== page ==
CHAPTER 14Microscope, Telescope, or Mirror?

It's not what you look at that matters, it's what you see.

—Henry David Thoreau

When you look through a microscope, you can see the details. Electron microscopes can see down to the tiny structures of whatever is in the viewfinder. These powerful analytic devices can manipulate wavelengths of light and harness the power of the electron to provide the viewer with unique insights into previously unseen materials. Were it not for the invention of the microscope, our society would never have achieved the innovations we have in medicine and material sciences and other genuinely groundbreaking discoveries.

While the microscope sees tiny hidden items, a telescope looks ever onward and outward. The James Webb Telescope, or JWT as it's called at NASA, has the power to see the universe's formation. This fantastic technology is orbiting our sun, gathering infrared images via a six‐meter primary mirror. JWT will study every phase in the universe's history, ranging from the first luminous glows after the Big Bang, to the formation of solar systems capable of supporting life on planets like Earth, to the evolution of our solar system. This telescope can see beyond the formation of time as we know it and is already sending back detailed pictures of planets far beyond our solar system.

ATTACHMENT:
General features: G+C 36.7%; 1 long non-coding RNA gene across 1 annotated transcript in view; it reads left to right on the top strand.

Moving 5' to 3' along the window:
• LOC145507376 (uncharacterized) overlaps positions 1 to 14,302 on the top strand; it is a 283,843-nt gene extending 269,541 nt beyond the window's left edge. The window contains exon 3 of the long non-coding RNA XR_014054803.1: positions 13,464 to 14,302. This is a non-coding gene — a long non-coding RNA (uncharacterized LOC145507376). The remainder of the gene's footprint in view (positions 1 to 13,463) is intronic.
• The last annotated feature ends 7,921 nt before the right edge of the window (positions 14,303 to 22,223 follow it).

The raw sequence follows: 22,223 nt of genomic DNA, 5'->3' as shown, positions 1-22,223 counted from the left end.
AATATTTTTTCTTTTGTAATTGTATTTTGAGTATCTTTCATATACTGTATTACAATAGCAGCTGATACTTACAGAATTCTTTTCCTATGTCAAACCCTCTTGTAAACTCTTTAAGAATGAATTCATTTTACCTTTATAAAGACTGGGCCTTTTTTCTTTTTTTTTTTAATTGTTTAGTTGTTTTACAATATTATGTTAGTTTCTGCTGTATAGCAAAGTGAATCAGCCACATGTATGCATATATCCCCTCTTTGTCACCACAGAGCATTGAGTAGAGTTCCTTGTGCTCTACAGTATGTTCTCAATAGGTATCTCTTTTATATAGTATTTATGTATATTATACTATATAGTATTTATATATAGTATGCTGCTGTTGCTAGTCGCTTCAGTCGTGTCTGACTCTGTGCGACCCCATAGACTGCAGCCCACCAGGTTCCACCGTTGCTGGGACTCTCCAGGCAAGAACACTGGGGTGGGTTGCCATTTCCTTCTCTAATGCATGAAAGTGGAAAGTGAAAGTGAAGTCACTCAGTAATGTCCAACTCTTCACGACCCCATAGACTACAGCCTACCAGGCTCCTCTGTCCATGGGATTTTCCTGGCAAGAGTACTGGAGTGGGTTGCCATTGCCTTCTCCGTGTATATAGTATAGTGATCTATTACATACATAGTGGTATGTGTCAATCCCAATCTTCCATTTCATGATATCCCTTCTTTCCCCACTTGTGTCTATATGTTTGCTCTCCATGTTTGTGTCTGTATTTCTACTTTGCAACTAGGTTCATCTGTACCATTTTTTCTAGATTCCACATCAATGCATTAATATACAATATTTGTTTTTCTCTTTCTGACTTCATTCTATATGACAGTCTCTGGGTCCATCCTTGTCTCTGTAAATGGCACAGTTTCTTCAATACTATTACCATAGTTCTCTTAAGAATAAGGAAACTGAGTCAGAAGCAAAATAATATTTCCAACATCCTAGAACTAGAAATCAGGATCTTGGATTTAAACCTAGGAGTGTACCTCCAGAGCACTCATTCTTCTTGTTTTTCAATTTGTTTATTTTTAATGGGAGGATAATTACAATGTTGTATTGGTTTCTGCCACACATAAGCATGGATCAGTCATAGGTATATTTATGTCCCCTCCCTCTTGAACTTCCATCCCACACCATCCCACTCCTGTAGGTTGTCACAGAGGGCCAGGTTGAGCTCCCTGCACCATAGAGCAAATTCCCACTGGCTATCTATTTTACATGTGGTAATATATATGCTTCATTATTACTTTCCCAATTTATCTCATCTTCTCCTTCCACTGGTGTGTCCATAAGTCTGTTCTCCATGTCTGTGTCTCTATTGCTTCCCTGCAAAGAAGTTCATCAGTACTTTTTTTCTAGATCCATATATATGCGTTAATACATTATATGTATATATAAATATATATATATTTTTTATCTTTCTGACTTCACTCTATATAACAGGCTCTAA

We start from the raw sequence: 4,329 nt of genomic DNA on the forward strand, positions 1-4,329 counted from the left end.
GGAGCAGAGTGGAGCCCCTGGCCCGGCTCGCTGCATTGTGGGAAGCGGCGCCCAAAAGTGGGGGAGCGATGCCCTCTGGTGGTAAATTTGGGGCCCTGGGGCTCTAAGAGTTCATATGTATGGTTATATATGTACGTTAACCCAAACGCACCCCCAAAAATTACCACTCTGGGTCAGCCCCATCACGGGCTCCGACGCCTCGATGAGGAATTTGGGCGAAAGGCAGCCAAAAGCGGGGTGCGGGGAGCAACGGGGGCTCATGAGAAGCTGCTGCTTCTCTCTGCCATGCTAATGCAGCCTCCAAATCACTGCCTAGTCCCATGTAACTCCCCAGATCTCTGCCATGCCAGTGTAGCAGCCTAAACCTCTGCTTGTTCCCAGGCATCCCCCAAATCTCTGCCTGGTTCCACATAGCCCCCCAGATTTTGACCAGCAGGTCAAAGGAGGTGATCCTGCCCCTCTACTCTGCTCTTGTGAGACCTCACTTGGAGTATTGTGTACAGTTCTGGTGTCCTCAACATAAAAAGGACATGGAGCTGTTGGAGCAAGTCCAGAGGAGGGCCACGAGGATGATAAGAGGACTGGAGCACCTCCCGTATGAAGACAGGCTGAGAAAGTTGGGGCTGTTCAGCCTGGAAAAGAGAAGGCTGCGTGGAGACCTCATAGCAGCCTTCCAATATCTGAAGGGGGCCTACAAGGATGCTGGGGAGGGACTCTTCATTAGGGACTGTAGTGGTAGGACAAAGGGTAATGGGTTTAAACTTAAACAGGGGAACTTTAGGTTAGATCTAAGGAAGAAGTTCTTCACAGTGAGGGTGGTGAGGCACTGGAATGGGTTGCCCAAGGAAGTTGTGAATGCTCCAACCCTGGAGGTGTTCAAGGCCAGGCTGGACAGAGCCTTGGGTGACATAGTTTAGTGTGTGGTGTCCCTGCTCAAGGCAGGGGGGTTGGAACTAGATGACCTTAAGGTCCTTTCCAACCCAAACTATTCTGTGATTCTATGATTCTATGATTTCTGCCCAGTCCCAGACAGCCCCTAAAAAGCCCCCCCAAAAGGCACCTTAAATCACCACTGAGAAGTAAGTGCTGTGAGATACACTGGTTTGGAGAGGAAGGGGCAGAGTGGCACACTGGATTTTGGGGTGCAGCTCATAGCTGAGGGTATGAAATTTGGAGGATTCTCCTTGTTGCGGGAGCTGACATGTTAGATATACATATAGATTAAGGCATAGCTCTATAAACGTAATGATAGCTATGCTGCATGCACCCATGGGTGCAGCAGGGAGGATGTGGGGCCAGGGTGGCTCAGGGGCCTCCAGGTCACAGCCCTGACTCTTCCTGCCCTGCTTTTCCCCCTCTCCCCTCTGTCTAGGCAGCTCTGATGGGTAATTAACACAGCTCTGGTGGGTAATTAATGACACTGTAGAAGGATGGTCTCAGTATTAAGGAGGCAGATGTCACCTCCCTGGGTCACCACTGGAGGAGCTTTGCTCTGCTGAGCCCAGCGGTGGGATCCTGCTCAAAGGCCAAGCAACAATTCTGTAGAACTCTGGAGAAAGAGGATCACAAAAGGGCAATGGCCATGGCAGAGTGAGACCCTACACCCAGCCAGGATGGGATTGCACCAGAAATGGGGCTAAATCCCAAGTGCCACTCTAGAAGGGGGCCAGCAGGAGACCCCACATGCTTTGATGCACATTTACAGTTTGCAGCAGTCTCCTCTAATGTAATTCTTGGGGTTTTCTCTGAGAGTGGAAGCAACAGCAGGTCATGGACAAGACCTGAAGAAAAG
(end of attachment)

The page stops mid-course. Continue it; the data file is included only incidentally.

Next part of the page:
But do you know what both those fantastic tools contain that allows them to be so valuable? (Actually, I've given the answer already.)

Mirrors. Yes, telescopes and ...

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